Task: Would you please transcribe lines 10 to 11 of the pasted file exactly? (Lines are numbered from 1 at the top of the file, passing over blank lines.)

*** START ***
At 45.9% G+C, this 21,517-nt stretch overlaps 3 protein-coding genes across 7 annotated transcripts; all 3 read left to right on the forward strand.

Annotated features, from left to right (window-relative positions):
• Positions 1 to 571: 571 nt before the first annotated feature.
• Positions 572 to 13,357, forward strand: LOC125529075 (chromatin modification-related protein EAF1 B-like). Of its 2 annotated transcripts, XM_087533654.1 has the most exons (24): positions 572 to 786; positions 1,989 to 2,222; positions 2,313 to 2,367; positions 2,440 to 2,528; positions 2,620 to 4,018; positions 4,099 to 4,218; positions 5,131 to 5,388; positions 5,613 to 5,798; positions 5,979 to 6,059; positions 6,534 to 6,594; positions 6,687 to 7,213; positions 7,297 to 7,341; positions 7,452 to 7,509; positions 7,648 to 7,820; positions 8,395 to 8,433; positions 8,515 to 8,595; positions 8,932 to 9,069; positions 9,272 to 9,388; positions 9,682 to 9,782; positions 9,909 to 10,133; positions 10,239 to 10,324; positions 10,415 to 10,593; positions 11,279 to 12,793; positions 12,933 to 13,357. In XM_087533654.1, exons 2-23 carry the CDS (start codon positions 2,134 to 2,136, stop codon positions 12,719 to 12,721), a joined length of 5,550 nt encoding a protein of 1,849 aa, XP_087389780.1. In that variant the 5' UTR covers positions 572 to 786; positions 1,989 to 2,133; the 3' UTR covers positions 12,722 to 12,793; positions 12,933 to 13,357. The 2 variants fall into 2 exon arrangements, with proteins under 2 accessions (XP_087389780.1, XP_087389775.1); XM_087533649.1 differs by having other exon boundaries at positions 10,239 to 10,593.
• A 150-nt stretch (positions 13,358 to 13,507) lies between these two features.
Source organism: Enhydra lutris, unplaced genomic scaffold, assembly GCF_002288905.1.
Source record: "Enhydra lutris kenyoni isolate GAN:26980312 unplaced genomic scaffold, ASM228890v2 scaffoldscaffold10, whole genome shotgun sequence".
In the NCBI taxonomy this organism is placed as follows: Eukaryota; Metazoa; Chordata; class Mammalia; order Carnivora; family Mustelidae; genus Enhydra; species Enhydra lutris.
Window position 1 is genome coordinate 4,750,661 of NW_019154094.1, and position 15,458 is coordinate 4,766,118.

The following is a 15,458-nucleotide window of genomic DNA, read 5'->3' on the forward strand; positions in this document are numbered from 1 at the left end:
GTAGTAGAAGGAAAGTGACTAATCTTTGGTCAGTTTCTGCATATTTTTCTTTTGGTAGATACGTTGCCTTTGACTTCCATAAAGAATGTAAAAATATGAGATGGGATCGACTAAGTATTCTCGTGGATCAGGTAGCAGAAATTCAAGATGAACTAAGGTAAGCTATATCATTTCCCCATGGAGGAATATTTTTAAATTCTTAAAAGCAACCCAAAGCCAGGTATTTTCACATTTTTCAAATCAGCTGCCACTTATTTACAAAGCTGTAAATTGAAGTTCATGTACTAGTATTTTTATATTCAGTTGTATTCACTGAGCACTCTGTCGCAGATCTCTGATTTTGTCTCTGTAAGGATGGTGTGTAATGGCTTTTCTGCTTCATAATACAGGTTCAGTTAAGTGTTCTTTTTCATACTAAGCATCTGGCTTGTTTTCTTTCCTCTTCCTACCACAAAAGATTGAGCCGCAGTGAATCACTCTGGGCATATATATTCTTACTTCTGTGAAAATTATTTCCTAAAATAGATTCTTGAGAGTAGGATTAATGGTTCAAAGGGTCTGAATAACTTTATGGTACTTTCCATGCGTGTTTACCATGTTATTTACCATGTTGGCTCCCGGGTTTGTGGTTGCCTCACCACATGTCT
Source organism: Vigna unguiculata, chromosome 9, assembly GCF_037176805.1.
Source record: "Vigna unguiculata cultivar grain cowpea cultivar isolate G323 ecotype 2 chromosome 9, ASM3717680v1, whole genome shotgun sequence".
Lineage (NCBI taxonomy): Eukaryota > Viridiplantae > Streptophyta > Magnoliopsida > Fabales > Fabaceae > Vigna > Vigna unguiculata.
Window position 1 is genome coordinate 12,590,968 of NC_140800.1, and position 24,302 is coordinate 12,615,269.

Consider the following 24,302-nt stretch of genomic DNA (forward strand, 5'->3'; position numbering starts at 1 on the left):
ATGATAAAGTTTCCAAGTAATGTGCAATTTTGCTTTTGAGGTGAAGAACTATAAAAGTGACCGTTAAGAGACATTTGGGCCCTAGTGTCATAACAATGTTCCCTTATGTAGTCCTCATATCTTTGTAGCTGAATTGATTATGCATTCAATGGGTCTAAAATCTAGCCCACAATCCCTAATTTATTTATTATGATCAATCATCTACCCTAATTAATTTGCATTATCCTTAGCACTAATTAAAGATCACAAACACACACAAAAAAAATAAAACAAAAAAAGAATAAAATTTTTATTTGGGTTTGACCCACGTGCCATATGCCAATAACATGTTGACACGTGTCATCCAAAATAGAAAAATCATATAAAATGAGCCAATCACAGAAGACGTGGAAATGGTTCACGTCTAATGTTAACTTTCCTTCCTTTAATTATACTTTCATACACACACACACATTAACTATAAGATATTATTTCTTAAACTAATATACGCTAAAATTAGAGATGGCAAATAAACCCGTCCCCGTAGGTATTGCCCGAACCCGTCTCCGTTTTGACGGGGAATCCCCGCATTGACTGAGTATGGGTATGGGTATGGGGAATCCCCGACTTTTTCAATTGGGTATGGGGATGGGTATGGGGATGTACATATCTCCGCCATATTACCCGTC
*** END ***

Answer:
The following is a 15,458-nucleotide window of genomic DNA, read 5'->3' on the forward strand; positions in this document are numbered from 1 at the left end:
GTAGTAGAAGGAAAGTGACTAATCTTTGGTCAGTTTCTGCATATTTTTCTTTTGGTAGATACGTTGCCTTTGACTTCCATAAAGAATGTAAAAATATGAGATGGGATCGACTAAGTATTCTCGTGGATCAGGTAGCAGAAATTCAAGATGAACTAAGGTAAGCTATATCATTTCCCCATGGAGGAATATTTTTAAATTCTTAAAAGCAACCCAAAGCCAGGTATTTTCACATTTTTCAAATCAGCTGCCACTTATTTACAAAGCTGTAAATTGAAGTTCATGTACTAGTATTTTTATATTCAGTTGTATTCACTGAGCACTCTGTCGCAGATCTCTGATTTTGTCTCTGTAAGGATGGTGTGTAATGGCTTTTCTGCTTCATAATACAGGTTCAGTTAAGTGTTCTTTTTCATACTAAGCATCTGGCTTGTTTTCTTTCCTCTTCCTACCACAAAAGATTGAGCCGCAGTGAATCACTCTGGGCATATATATTCTTACTTCTGTGAAAATTATTTCCTAAAATAGATTCTTGAGAGTAGGATTAATGGTTCAAAGGGTCTGAATAACTTTATGGTACTTTCCATGCGTGTTTACCATGTTATTTACCATGTTGGCTCCCGGGTTTGTGGTTGCCTCACCACATGTCT